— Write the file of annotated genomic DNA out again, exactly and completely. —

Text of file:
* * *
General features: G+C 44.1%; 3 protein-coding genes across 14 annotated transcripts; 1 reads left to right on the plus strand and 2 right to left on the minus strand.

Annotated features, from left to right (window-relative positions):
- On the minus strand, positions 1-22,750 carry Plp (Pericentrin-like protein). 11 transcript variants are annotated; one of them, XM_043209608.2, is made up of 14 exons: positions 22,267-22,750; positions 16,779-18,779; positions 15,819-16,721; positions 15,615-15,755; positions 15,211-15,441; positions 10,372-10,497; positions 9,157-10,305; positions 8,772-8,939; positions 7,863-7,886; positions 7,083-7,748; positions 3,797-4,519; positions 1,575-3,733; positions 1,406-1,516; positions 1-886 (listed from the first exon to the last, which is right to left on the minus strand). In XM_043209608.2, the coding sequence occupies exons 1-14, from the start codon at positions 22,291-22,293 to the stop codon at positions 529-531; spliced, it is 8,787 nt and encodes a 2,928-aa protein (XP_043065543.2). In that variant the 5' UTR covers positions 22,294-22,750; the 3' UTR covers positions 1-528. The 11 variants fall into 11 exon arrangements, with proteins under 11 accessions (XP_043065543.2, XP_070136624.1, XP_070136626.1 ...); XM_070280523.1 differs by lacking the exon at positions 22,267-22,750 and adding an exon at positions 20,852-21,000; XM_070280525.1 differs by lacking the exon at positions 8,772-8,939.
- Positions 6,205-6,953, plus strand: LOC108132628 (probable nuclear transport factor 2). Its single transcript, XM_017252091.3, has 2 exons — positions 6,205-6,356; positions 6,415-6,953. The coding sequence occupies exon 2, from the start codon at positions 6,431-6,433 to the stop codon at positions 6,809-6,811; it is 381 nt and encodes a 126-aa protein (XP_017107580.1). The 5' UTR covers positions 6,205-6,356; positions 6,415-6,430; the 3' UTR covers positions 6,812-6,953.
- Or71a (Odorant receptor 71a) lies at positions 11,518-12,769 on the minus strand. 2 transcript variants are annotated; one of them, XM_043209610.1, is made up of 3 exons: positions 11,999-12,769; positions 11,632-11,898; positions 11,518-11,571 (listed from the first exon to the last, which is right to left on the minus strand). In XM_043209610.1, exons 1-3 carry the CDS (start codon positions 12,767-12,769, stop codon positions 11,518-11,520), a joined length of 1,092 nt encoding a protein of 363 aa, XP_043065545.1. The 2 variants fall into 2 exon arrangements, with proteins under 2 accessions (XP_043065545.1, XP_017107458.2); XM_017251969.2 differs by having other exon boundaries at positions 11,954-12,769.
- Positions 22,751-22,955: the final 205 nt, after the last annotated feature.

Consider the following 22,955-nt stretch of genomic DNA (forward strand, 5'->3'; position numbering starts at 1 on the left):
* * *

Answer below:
General features: G+C 44.1%; 3 protein-coding genes across 14 annotated transcripts; 1 reads left to right on the plus strand and 2 right to left on the minus strand.

Annotated features, from left to right (window-relative positions):
- On the minus strand, positions 1-22,750 carry Plp (Pericentrin-like protein). 11 transcript variants are annotated; one of them, XM_043209608.2, is made up of 14 exons: positions 22,267-22,750; positions 16,779-18,779; positions 15,819-16,721; positions 15,615-15,755; positions 15,211-15,441; positions 10,372-10,497; positions 9,157-10,305; positions 8,772-8,939; positions 7,863-7,886; positions 7,083-7,748; positions 3,797-4,519; positions 1,575-3,733; positions 1,406-1,516; positions 1-886 (listed from the first exon to the last, which is right to left on the minus strand). In XM_043209608.2, the coding sequence occupies exons 1-14, from the start codon at positions 22,291-22,293 to the stop codon at positions 529-531; spliced, it is 8,787 nt and encodes a 2,928-aa protein (XP_043065543.2). In that variant the 5' UTR covers positions 22,294-22,750; the 3' UTR covers positions 1-528. The 11 variants fall into 11 exon arrangements, with proteins under 11 accessions (XP_043065543.2, XP_070136624.1, XP_070136626.1 ...); XM_070280523.1 differs by lacking the exon at positions 22,267-22,750 and adding an exon at positions 20,852-21,000; XM_070280525.1 differs by lacking the exon at positions 8,772-8,939.
- Positions 6,205-6,953, plus strand: LOC108132628 (probable nuclear transport factor 2). Its single transcript, XM_017252091.3, has 2 exons — positions 6,205-6,356; positions 6,415-6,953. The coding sequence occupies exon 2, from the start codon at positions 6,431-6,433 to the stop codon at positions 6,809-6,811; it is 381 nt and encodes a 126-aa protein (XP_017107580.1). The 5' UTR covers positions 6,205-6,356; positions 6,415-6,430; the 3' UTR covers positions 6,812-6,953.
- Or71a (Odorant receptor 71a) lies at positions 11,518-12,769 on the minus strand. 2 transcript variants are annotated; one of them, XM_043209610.1, is made up of 3 exons: positions 11,999-12,769; positions 11,632-11,898; positions 11,518-11,571 (listed from the first exon to the last, which is right to left on the minus strand). In XM_043209610.1, exons 1-3 carry the CDS (start codon positions 12,767-12,769, stop codon positions 11,518-11,520), a joined length of 1,092 nt encoding a protein of 363 aa, XP_043065545.1. The 2 variants fall into 2 exon arrangements, with proteins under 2 accessions (XP_043065545.1, XP_017107458.2); XM_017251969.2 differs by having other exon boundaries at positions 11,954-12,769.
- Positions 22,751-22,955: the final 205 nt, after the last annotated feature.

Consider the following 22,955-nt stretch of genomic DNA (forward strand, 5'->3'; position numbering starts at 1 on the left):